ROTISSERIE: AL-LABR—Budget time

In years past, I didn't go into AL-LABR with a specific budget for each position (other than a hitting/pitching split). But with the recent homer/K binge, combined off-season player movement, it’s becoming more important in deep NL- and AL-only leagues. So, as in 2018, I went into the auction with a budget—and player targets—for each position.

With more power to go around, there’s no need to spend big on HRs, being available at lower cost later in the auction. While Ks are up, fewer starters are going deep into games, so the big IP/K guys are costly—and necessary. These issues effect what you spend…and where.

When I used this strategy last year, it worked well, as the BaseballHQ team stayed in the mix for the title after the All Star break. But injuries and ineffectiveness plagued my team in the second half, resulting in a fourth place finish. But the approach proved sound, so I took it for another spin.

Budgeting in an AL-only league

Values discussed here are from RotoLab, using a Stars-and-Scrubs approach with a 70% hitting/30% pitching valuation.

The breakdown of talent in the league helped create the spending goals:

C ($10) – 9/1
CO ($45) – 25/15/5
MI ($70) – 30/25/15
OF/UT ($67) – 30/15/15/5/1/1
SP ($55) – 25/15/10/3/2
RP ($13) – 10/1/1/1

This, of course, serves as a framework; auction dynamics dictate whether the strategy is viable. In redraft leagues such as LABR and Tout, early bidding on stars usually exceeds expectations.  While waiting out the over-spending will produce bargains in the end-game, it’s a balancing act—waiting too long results in bargains that won’t give enough stats to be competitive. With that in mind, I felt comfortable going a bit over value in the early going to roster a $25-30 stud.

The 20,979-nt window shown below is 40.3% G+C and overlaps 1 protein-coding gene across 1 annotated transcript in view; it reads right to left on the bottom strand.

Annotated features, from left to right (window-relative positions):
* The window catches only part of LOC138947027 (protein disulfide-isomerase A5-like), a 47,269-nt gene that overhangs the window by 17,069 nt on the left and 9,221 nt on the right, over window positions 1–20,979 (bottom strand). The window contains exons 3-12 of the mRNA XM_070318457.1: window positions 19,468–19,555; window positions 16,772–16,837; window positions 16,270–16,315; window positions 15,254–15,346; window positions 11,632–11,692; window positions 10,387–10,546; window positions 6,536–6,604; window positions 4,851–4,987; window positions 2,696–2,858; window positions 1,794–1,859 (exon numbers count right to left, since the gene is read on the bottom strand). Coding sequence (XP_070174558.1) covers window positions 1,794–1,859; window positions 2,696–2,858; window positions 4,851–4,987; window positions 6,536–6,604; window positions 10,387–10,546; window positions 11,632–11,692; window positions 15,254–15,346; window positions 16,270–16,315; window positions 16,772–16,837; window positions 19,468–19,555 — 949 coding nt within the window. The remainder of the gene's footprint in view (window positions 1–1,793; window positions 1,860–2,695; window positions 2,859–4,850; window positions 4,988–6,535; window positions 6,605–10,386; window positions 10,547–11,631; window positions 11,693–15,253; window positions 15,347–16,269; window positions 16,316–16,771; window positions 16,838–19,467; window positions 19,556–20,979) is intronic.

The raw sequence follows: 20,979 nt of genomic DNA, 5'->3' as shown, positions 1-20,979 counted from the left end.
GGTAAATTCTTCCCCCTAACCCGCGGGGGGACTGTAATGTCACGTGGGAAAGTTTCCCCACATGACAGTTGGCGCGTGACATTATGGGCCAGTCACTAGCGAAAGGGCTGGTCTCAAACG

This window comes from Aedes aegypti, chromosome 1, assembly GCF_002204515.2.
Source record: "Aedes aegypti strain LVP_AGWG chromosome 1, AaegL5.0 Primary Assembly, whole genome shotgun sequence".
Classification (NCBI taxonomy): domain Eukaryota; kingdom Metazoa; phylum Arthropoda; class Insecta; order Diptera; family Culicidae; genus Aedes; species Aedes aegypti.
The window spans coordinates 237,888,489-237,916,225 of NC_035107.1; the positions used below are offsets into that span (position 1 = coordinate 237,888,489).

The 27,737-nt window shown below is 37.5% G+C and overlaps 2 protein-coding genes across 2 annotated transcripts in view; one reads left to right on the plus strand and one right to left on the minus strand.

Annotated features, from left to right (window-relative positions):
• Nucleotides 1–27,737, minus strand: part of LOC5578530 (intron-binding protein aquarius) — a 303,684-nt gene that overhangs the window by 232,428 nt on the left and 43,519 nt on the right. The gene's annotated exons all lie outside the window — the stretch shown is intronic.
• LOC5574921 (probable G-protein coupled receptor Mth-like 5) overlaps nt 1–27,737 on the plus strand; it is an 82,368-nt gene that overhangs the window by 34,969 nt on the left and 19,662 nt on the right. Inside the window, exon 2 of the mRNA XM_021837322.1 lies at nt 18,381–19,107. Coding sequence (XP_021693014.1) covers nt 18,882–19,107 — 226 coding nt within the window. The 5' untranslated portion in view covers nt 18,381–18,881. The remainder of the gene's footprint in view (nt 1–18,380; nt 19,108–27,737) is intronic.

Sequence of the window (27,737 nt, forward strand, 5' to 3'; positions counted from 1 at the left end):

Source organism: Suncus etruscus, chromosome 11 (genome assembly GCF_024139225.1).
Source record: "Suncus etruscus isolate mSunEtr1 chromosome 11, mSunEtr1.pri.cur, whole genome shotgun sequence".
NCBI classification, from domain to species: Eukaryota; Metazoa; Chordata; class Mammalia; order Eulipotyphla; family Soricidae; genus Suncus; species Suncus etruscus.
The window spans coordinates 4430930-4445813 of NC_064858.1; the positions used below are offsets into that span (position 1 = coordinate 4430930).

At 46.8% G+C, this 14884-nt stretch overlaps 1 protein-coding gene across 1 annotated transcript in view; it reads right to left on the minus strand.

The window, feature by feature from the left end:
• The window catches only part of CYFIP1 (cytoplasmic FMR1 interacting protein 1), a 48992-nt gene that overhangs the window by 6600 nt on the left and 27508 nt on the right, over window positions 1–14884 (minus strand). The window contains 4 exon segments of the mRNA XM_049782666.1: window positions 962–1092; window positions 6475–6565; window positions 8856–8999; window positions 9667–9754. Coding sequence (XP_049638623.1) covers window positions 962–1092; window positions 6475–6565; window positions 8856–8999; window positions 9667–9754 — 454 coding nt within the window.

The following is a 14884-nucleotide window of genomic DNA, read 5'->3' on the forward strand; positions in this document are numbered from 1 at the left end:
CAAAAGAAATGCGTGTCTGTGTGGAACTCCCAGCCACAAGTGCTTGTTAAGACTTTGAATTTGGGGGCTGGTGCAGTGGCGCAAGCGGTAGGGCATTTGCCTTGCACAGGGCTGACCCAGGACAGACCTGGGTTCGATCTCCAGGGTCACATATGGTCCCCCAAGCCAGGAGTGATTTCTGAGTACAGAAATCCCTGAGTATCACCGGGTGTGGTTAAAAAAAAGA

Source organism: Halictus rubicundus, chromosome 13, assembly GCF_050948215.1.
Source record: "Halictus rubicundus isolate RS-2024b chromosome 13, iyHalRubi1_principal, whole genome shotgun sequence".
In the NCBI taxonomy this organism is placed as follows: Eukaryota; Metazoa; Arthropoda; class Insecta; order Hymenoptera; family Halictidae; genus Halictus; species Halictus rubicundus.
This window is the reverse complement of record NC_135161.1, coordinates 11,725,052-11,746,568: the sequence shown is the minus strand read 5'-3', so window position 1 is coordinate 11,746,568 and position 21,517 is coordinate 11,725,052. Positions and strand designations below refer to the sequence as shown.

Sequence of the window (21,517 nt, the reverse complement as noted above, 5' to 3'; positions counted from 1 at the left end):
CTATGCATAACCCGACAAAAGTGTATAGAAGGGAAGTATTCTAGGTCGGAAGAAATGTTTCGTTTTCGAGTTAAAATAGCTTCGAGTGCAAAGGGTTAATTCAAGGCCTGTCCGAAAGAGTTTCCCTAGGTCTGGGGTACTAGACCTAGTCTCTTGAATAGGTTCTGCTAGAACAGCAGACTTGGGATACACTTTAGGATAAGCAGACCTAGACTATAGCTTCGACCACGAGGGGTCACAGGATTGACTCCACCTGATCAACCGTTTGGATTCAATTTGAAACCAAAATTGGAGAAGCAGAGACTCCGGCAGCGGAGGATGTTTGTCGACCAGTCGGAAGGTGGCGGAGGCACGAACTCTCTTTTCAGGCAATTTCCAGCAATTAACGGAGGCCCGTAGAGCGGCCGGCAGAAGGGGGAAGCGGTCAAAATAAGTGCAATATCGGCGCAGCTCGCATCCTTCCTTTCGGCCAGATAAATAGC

Catcher and 1B devoid of high-priced targets

The pool of AL catchers, shall we say, ain’t pretty. Only two guys, Gary Sanchez ($16) and Salvador Perez ($13) stood out from the pack. And the latter succumbed to ligament damage before the auction. I planned to avoid the Sanchez war.

First base, generally, serves as a position to spend for top talent. But not 2019; the top target—Edwin Encarnacion ($25)—may not even be in the AL much longer. Plenty of depth, though, with 16 players projected to earn between $10-20. My big spending at CO more likely would come from the hot corner.

Stars shine in MI

Old timers like me recall the time when MI resembled a wasteland of roto talent, but with seven players projected to earn $29 or more, and eight more projected to earn over $19, that’s clearly no longer the case. I expected to spend big at MI.

Outfield/UT deep and talented

Outfield is deep; player #60, Daniel Palka at $4, hit 27 HR last year. The top two players in the league, Mike Trout ($43) and Mookie Betts ($40) would likely come out early and go for more than value. I’m uncomfortable tying up that many dollars in a single player, so I sat out on these guys. The goal was to roster one of the guys in the $25-35 range.

No more cheap staff

I used to be an ardent supporter of a cheap staff, but with the general top-heavy SP distribution in an “only” league, you need a K-stud or two to be competitive. I expected to be out on pricey Corey Kluber ($35) and Chris Sale ($37), aiming instead to roster a K-guy in the $25 range (Severino/Bauer/Snell) along with a mid-teen pitcher.

For relievers, I planned to avoid top-level closers, looking to grab a second-tier guy (Jose LeClerc?) for $10 or less. There are also plenty of teams with unsettled closer situations, so I’d speculate and grab some backup guys for a few bucks.

Free agents at the LABR auctions

LABR has a draconian rule: MLB free agents can be taken in the auction, but if the player signs in the opposite league, he gets dropped from your roster. Feeling lucky, punk? Then bid on Craig Kimbrel ($20) or Dallas Keuchel ($17).  Not willing to assume the risk for those guys, but perhaps I’d take a chance on lower-priced free agents.

The team